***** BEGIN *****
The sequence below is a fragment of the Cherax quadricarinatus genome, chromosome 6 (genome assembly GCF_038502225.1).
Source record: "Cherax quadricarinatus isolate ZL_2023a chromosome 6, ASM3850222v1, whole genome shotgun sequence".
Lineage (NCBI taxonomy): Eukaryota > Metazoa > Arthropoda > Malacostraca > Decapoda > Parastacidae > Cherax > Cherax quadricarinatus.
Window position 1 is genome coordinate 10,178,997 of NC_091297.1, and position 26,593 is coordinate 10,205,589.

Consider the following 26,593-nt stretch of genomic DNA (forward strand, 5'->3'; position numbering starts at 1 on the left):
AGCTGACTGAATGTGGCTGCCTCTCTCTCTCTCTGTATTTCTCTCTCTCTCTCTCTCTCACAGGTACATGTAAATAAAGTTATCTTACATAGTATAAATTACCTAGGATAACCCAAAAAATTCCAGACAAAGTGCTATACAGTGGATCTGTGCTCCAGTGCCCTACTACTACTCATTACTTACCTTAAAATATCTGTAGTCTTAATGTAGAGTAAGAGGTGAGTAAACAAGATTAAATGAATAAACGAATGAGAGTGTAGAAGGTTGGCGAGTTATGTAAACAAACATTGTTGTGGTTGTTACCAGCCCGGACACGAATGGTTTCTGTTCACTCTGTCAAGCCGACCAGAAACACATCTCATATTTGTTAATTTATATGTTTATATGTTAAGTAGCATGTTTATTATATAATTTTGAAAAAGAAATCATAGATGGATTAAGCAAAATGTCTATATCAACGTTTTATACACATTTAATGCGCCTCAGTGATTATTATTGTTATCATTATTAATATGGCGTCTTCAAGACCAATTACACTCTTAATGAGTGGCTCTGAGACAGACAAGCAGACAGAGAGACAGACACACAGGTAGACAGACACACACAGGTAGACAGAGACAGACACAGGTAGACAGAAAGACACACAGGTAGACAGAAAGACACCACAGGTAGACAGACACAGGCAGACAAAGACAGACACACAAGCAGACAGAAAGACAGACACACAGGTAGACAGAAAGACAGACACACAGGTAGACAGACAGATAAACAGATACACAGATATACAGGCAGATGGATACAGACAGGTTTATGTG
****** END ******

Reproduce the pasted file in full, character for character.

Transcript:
The sequence below is a fragment of the Cherax quadricarinatus genome, chromosome 6 (genome assembly GCF_038502225.1).
Source record: "Cherax quadricarinatus isolate ZL_2023a chromosome 6, ASM3850222v1, whole genome shotgun sequence".
Lineage (NCBI taxonomy): Eukaryota > Metazoa > Arthropoda > Malacostraca > Decapoda > Parastacidae > Cherax > Cherax quadricarinatus.
Window position 1 is genome coordinate 10,178,997 of NC_091297.1, and position 26,593 is coordinate 10,205,589.

Consider the following 26,593-nt stretch of genomic DNA (forward strand, 5'->3'; position numbering starts at 1 on the left):
AGCTGACTGAATGTGGCTGCCTCTCTCTCTCTCTGTATTTCTCTCTCTCTCTCTCTCTCACAGGTACATGTAAATAAAGTTATCTTACATAGTATAAATTACCTAGGATAACCCAAAAAATTCCAGACAAAGTGCTATACAGTGGATCTGTGCTCCAGTGCCCTACTACTACTCATTACTTACCTTAAAATATCTGTAGTCTTAATGTAGAGTAAGAGGTGAGTAAACAAGATTAAATGAATAAACGAATGAGAGTGTAGAAGGTTGGCGAGTTATGTAAACAAACATTGTTGTGGTTGTTACCAGCCCGGACACGAATGGTTTCTGTTCACTCTGTCAAGCCGACCAGAAACACATCTCATATTTGTTAATTTATATGTTTATATGTTAAGTAGCATGTTTATTATATAATTTTGAAAAAGAAATCATAGATGGATTAAGCAAAATGTCTATATCAACGTTTTATACACATTTAATGCGCCTCAGTGATTATTATTGTTATCATTATTAATATGGCGTCTTCAAGACCAATTACACTCTTAATGAGTGGCTCTGAGACAGACAAGCAGACAGAGAGACAGACACACAGGTAGACAGACACACACAGGTAGACAGAGACAGACACAGGTAGACAGAAAGACACACAGGTAGACAGAAAGACACCACAGGTAGACAGACACAGGCAGACAAAGACAGACACACAAGCAGACAGAAAGACAGACACACAGGTAGACAGAAAGACAGACACACAGGTAGACAGACAGATAAACAGATACACAGATATACAGGCAGATGGATACAGACAGGTTTATGTG